THE decision to make teenagers resit English and maths GCSEs if they don’t score a grade C or above has been met with a mixed response by town headteachers.
Under new Government reforms, 16-year-olds who fail to get a C grade in the two core subjects must learn them again and sit the exams again until they gain the key qualifications.
Education secretary Michael Gove described good English and maths qualifications as “the most important vocational skills a person can have” and the changes have been introduced from the start of this term.
Andrew Jordon, headteacher at Hartlepool’s Dyke House Sports and Technology College, backed the reforms describing the changes as a “good thing”.
Mr Jordon said: “Without that basic level of qualification in those two core subjects children, young adults and adults will struggle to progress on in whatever walk of life they go into.”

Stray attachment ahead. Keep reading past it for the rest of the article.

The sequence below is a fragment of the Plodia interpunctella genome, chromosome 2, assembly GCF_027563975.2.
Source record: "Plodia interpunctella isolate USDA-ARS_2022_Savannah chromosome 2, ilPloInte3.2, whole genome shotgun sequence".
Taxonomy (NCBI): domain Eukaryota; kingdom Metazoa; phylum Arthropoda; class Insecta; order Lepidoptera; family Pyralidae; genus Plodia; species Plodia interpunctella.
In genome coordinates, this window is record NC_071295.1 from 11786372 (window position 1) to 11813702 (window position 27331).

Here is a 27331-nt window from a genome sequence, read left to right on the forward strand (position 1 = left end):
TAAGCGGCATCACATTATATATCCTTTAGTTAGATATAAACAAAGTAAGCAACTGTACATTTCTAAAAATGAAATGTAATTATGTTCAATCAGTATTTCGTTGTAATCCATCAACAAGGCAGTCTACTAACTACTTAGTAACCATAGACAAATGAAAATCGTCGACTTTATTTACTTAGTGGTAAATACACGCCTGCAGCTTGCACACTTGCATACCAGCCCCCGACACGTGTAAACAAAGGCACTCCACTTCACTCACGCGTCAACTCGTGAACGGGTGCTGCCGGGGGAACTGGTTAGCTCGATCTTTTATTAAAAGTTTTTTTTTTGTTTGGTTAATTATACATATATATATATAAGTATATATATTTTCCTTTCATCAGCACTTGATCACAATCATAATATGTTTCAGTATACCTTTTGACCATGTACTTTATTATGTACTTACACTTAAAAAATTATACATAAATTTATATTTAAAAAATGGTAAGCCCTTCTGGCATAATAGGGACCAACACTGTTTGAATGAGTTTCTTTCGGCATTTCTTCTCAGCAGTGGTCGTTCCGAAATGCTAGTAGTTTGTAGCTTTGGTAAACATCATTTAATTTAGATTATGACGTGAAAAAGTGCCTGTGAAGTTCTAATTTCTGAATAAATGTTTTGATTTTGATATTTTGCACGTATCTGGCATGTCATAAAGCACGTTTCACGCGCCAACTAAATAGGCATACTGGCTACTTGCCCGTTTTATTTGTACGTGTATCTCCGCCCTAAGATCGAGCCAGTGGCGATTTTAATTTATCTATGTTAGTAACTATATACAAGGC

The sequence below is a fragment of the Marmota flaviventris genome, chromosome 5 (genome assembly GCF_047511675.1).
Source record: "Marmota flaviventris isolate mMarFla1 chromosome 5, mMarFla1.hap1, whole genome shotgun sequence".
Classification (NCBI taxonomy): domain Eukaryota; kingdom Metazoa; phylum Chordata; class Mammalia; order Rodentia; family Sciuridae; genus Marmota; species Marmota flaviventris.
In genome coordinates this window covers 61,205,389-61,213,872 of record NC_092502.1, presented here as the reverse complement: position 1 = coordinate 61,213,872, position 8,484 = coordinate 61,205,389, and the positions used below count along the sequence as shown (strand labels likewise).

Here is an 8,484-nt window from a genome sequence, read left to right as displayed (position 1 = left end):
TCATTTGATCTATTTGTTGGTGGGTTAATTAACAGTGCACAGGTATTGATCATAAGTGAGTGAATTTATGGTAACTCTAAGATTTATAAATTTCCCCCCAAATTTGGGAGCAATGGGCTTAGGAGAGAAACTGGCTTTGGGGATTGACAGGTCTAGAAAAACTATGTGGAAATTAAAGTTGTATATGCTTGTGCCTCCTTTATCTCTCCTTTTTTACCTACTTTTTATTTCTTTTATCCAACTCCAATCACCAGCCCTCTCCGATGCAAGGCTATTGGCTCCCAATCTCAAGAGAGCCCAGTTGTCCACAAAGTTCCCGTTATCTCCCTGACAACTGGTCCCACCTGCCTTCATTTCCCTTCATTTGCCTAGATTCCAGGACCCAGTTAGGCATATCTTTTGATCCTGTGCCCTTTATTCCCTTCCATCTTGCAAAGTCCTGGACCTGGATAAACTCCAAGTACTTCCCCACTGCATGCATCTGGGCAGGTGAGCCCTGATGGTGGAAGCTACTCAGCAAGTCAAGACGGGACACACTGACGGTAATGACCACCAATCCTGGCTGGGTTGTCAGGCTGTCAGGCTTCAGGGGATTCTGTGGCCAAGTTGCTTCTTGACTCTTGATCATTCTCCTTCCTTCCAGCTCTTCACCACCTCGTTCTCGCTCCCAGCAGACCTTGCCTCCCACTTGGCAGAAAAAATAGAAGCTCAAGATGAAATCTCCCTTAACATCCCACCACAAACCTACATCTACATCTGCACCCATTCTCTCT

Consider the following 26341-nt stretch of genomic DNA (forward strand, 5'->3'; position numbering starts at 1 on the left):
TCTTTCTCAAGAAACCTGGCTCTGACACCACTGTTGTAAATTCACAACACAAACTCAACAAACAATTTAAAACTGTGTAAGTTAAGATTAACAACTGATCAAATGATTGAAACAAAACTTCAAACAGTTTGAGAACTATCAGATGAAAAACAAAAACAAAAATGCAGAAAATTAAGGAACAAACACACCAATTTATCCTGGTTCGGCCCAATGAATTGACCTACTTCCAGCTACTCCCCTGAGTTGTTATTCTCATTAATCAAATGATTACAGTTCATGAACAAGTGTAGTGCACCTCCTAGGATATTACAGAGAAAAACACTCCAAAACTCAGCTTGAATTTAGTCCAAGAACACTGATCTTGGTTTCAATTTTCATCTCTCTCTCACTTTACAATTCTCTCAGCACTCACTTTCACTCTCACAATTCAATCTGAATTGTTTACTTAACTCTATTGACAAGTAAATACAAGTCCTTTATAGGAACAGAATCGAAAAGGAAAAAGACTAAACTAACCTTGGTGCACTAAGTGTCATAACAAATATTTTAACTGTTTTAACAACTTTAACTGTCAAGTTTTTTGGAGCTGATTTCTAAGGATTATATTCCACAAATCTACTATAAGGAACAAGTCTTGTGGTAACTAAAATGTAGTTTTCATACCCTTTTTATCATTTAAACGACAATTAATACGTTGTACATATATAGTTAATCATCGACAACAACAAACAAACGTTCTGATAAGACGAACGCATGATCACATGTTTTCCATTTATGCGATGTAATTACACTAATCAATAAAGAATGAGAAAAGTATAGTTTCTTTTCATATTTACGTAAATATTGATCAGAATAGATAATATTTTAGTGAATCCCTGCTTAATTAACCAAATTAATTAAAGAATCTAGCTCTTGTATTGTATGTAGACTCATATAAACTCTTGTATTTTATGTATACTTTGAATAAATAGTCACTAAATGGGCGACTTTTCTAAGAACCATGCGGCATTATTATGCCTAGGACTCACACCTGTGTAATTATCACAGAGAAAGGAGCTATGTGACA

Mr Jordon said he appreciates some students may find the exams particularly tough but added: “I think its up to schools to up their game to do all possible to ensure students do get the C grade or above at the first possible opportunity and if they don’t to give them the confidence and know-how so they know they can achieve it the next time.”
Students who wish to start at English Martyrs Sixth Form College must have a C or above at both English and maths, regardless of the reforms.
Headteacher Michael Lee said: “As far as we are concerned it will make little difference.
“We always say to students coming in if they haven’t got a C or above in the core subjects then they need to study them.”
But Anne Malcolm, headteacher at Manor College of Technology, in Owton Manor Lane, is firmly against the new policy and claims it could have a negative impact on students who don’t achieve the C grade in the two subjects the first time around.
Mrs Malcolm told the Mail: “A D grade isn’t a fail yet now students who may have done particularly well to get a D will have to sit the exams again.
“It’s hammering home the message that only a C or above are positive grades when that isn’t the case for all students.
“Vocational education is a really good way forward for a lot of students and some of those are the young people who perhaps haven’t scored a C but that doesn’t mean they have no English or maths skills.”